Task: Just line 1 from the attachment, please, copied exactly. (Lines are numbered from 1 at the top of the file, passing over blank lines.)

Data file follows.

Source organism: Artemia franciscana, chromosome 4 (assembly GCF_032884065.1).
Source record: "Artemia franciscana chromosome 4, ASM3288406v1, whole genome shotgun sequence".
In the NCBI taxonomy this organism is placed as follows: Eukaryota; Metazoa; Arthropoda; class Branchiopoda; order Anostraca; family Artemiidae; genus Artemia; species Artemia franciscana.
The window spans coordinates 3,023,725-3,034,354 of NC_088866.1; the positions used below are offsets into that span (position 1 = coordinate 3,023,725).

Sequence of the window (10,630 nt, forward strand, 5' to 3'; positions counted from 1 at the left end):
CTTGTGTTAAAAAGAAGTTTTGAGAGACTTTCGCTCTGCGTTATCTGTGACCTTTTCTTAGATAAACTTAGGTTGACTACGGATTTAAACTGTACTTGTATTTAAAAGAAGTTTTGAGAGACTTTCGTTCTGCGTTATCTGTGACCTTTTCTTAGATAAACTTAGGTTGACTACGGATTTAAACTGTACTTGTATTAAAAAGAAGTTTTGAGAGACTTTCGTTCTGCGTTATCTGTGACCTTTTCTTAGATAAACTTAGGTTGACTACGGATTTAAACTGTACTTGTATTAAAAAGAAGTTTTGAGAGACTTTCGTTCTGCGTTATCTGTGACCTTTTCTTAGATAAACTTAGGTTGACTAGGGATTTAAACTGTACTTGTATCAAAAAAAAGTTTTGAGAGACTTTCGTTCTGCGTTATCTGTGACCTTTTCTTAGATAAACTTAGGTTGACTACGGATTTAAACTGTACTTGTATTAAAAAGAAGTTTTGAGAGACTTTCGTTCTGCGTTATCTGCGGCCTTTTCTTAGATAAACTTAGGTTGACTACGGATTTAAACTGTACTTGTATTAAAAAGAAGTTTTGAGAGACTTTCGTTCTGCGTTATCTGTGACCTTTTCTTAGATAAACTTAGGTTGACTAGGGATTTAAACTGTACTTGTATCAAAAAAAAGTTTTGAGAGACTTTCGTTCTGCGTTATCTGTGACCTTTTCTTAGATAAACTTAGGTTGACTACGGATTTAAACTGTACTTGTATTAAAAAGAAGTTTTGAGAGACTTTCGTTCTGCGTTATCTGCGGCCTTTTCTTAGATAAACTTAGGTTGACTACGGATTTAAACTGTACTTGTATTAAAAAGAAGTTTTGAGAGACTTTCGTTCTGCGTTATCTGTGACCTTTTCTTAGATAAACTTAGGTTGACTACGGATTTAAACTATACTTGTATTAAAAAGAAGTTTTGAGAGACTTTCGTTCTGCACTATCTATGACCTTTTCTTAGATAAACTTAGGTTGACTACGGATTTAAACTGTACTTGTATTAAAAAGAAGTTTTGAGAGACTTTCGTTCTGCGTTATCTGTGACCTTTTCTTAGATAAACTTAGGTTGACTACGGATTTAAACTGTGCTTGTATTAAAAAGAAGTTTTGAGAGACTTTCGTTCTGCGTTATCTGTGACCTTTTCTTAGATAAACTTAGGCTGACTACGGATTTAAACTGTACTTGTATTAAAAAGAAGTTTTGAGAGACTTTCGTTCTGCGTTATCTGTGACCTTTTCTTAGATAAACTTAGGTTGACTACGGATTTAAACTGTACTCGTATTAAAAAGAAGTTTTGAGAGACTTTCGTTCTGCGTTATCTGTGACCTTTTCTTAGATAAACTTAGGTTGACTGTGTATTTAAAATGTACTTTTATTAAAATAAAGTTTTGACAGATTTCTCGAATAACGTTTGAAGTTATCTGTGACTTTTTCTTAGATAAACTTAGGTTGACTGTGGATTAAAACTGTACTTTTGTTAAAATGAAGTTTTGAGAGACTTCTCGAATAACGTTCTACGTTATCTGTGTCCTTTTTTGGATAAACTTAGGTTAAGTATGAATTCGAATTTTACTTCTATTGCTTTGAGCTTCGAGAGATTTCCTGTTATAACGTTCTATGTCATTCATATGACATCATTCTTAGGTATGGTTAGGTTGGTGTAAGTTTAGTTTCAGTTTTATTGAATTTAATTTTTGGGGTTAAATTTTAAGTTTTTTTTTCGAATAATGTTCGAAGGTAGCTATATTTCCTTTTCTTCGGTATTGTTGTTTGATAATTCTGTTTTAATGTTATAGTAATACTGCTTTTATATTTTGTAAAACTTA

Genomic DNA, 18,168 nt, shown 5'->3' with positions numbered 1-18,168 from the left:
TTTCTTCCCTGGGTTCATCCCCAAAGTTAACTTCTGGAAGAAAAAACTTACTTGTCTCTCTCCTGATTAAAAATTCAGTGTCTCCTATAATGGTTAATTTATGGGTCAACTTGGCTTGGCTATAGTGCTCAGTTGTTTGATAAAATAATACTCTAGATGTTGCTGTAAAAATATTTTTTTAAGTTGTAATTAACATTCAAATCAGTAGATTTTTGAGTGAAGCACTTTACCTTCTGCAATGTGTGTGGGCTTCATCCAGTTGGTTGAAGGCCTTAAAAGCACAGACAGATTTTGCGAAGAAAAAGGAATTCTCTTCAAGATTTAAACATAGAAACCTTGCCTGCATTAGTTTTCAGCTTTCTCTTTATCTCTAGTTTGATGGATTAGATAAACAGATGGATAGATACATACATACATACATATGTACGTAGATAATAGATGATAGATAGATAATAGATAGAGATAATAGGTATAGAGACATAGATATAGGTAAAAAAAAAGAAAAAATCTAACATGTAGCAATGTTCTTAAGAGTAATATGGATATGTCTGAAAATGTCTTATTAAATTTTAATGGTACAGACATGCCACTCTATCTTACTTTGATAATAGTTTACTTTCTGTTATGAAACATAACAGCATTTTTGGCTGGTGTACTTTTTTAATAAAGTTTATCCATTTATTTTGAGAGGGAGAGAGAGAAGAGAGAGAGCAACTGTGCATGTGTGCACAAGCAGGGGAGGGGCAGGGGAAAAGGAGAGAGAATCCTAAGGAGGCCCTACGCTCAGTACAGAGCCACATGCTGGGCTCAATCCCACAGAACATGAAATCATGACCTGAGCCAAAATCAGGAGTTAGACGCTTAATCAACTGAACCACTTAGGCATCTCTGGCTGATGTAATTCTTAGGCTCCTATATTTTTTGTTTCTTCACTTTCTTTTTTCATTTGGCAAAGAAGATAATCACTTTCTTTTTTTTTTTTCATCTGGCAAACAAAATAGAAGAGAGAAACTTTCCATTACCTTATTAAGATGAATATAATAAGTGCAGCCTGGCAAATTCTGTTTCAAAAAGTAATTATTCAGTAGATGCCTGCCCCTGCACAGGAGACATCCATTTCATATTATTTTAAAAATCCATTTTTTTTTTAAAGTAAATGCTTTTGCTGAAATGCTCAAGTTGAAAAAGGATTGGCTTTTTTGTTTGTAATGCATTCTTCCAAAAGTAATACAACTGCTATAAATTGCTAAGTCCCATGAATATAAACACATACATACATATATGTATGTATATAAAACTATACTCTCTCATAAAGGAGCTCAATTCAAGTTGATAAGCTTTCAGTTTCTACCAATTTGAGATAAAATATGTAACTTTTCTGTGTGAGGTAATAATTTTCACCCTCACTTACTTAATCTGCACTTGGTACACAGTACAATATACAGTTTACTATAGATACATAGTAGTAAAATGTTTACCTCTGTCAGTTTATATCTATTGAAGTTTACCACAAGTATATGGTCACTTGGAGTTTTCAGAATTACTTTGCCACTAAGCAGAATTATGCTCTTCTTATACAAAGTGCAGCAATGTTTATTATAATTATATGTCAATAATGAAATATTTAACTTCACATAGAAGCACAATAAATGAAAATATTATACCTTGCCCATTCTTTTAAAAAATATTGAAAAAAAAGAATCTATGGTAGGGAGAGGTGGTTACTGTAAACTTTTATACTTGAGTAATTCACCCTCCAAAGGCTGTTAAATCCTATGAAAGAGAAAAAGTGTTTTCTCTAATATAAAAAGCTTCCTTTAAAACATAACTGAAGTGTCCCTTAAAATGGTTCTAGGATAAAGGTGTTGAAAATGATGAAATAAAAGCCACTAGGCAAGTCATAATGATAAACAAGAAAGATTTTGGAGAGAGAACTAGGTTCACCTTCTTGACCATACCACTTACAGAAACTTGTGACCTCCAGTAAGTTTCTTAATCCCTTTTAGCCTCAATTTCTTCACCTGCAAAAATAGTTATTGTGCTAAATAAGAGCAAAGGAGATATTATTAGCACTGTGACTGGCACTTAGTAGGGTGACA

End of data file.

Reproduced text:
Source organism: Artemia franciscana, chromosome 4 (assembly GCF_032884065.1).